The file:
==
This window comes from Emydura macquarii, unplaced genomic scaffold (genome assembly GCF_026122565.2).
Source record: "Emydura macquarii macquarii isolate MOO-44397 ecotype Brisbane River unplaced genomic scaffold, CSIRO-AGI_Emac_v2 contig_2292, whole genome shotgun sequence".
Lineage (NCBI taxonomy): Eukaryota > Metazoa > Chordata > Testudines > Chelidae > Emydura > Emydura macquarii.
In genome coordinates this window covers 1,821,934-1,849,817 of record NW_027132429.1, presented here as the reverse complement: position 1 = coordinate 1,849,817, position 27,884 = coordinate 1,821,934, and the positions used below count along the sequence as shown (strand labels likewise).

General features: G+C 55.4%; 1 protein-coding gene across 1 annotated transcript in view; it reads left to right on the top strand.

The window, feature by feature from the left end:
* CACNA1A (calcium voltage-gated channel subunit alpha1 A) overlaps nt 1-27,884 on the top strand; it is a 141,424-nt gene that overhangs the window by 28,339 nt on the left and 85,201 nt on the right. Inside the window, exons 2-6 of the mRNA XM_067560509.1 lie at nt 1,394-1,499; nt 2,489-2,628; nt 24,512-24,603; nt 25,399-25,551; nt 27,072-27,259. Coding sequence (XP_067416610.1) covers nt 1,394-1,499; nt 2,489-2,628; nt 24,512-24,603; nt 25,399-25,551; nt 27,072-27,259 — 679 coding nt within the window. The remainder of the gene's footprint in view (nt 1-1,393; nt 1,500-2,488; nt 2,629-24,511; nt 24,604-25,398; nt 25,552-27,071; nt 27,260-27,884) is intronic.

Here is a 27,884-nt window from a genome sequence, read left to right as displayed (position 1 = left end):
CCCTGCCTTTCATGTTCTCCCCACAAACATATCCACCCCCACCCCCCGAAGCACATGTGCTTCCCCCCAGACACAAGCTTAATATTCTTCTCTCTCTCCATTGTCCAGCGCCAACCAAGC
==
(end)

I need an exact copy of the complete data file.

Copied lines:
This window comes from Emydura macquarii, unplaced genomic scaffold (genome assembly GCF_026122565.2).
Source record: "Emydura macquarii macquarii isolate MOO-44397 ecotype Brisbane River unplaced genomic scaffold, CSIRO-AGI_Emac_v2 contig_2292, whole genome shotgun sequence".
Lineage (NCBI taxonomy): Eukaryota > Metazoa > Chordata > Testudines > Chelidae > Emydura > Emydura macquarii.
In genome coordinates this window covers 1,821,934-1,849,817 of record NW_027132429.1, presented here as the reverse complement: position 1 = coordinate 1,849,817, position 27,884 = coordinate 1,821,934, and the positions used below count along the sequence as shown (strand labels likewise).

General features: G+C 55.4%; 1 protein-coding gene across 1 annotated transcript in view; it reads left to right on the top strand.

The window, feature by feature from the left end:
* CACNA1A (calcium voltage-gated channel subunit alpha1 A) overlaps nt 1-27,884 on the top strand; it is a 141,424-nt gene that overhangs the window by 28,339 nt on the left and 85,201 nt on the right. Inside the window, exons 2-6 of the mRNA XM_067560509.1 lie at nt 1,394-1,499; nt 2,489-2,628; nt 24,512-24,603; nt 25,399-25,551; nt 27,072-27,259. Coding sequence (XP_067416610.1) covers nt 1,394-1,499; nt 2,489-2,628; nt 24,512-24,603; nt 25,399-25,551; nt 27,072-27,259 — 679 coding nt within the window. The remainder of the gene's footprint in view (nt 1-1,393; nt 1,500-2,488; nt 2,629-24,511; nt 24,604-25,398; nt 25,552-27,071; nt 27,260-27,884) is intronic.

Here is a 27,884-nt window from a genome sequence, read left to right as displayed (position 1 = left end):
CCCTGCCTTTCATGTTCTCCCCACAAACATATCCACCCCCACCCCCCGAAGCACATGTGCTTCCCCCCAGACACAAGCTTAATATTCTTCTCTCTCTCCATTGTCCAGCGCCAACCAAGC